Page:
Impact of a cooled cooling air system on the external aerodynamics of a gas turbine combustion system
journal contributionposted on 04.01.2017, 14:41 by Duncan Walker, Bharat Koli, Liang Guo, Peter Beecroft, Marco Zedda
To manage the increasing turbine temperatures of future gas turbines a cooled-cooling air system has been proposed. In such a system some of the compressor efflux is diverted for additional cooling in a heat exchanger located in the by-pass duct. The cooled air must then be returned, across the main gas path, to the engine core for use in component cooling. One option is do this within the combustor module and two methods are examined in the current paper; via simple transfer pipes within the dump region or via radial struts in the pre-diffuser. This paper presents an experimental investigation to examine the aerodynamic impact these have on the combustion system external aerodynamics. This included the use of a fully annular, isothermal test facility incorporating a bespoke 1.5 stage axial compressor, engine representative outlet guide vanes, pre-diffuser and combustor geometry. Area traverses of a miniature five-hole probe were conducted at various locations within the combustion system providing information on both flow uniformity and total pressure loss. The results show that, compared to a datum configuration, the addition of transfer pipes had minimal aerodynamic impact in terms of flow structure, distribution and total pressure loss. However, the inclusion of pre-diffuser struts had a notable impact increasing the pre-diffuser loss by a third and consequently the overall system loss by an unacceptable 40%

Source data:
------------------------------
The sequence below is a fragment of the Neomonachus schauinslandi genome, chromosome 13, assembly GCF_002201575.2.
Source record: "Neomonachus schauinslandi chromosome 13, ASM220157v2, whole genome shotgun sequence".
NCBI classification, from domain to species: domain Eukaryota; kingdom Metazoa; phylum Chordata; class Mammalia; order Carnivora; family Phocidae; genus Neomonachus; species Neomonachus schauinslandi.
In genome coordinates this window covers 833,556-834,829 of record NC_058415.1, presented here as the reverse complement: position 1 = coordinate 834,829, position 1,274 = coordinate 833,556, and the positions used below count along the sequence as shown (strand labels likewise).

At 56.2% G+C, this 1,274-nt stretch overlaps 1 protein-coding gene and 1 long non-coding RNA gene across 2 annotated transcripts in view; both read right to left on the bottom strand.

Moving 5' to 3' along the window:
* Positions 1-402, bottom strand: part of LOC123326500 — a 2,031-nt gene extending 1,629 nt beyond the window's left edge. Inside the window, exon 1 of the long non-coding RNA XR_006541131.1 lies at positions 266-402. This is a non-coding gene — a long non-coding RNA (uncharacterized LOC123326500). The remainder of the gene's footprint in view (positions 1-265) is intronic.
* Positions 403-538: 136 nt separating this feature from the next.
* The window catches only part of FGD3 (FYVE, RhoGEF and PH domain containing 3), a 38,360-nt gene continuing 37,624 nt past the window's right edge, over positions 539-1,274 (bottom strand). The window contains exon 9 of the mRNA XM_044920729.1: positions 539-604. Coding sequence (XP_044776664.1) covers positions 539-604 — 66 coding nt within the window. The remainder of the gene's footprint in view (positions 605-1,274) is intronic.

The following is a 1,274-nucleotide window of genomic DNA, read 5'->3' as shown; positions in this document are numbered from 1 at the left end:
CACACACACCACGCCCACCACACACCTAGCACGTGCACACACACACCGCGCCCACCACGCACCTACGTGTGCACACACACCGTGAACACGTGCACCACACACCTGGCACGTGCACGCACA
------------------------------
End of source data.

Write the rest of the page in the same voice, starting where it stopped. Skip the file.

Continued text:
The research leading to these results was undertaken as part of two separate projects: • The IMPACT_AE project (Intelligent Design Methodologies for Low Pollutant Combustors for Aero-Engines), co-funded by Rolls-Royce plc. and the European Commission within the 7th Framework Program (FP7-265586). • The SILOET II (Strategic Investment in Low-carbon Engine Technology) Project 18 - Future Core Engine Systems, co-funded by Rolls-Royce plc. and Innovate UK (Project Reference 113010).
- Aeronautical, Automotive, Chemical and Materials Engineering
- Aeronautical and Automotive Engineering